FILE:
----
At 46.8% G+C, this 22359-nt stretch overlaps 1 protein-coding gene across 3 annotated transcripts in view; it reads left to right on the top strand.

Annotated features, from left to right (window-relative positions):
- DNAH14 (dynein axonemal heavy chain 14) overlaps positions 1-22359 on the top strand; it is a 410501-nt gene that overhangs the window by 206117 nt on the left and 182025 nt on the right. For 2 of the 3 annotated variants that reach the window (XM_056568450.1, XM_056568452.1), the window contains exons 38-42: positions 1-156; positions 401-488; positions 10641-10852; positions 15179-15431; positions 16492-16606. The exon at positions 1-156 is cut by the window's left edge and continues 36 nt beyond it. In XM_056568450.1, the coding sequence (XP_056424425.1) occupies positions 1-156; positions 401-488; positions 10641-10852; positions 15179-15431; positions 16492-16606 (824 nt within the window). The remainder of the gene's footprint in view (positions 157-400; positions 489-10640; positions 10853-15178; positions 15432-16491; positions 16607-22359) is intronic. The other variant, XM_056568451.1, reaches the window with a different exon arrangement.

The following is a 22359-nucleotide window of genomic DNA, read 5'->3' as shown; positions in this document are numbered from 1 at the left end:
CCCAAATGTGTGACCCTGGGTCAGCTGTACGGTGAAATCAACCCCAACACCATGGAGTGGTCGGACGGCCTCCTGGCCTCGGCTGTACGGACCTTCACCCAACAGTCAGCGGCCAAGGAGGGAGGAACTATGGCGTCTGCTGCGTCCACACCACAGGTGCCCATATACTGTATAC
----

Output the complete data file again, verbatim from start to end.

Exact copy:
At 46.8% G+C, this 22359-nt stretch overlaps 1 protein-coding gene across 3 annotated transcripts in view; it reads left to right on the top strand.

Annotated features, from left to right (window-relative positions):
- DNAH14 (dynein axonemal heavy chain 14) overlaps positions 1-22359 on the top strand; it is a 410501-nt gene that overhangs the window by 206117 nt on the left and 182025 nt on the right. For 2 of the 3 annotated variants that reach the window (XM_056568450.1, XM_056568452.1), the window contains exons 38-42: positions 1-156; positions 401-488; positions 10641-10852; positions 15179-15431; positions 16492-16606. The exon at positions 1-156 is cut by the window's left edge and continues 36 nt beyond it. In XM_056568450.1, the coding sequence (XP_056424425.1) occupies positions 1-156; positions 401-488; positions 10641-10852; positions 15179-15431; positions 16492-16606 (824 nt within the window). The remainder of the gene's footprint in view (positions 157-400; positions 489-10640; positions 10853-15178; positions 15432-16491; positions 16607-22359) is intronic. The other variant, XM_056568451.1, reaches the window with a different exon arrangement.

The following is a 22359-nucleotide window of genomic DNA, read 5'->3' as shown; positions in this document are numbered from 1 at the left end:
CCCAAATGTGTGACCCTGGGTCAGCTGTACGGTGAAATCAACCCCAACACCATGGAGTGGTCGGACGGCCTCCTGGCCTCGGCTGTACGGACCTTCACCCAACAGTCAGCGGCCAAGGAGGGAGGAACTATGGCGTCTGCTGCGTCCACACCACAGGTGCCCATATACTGTATAC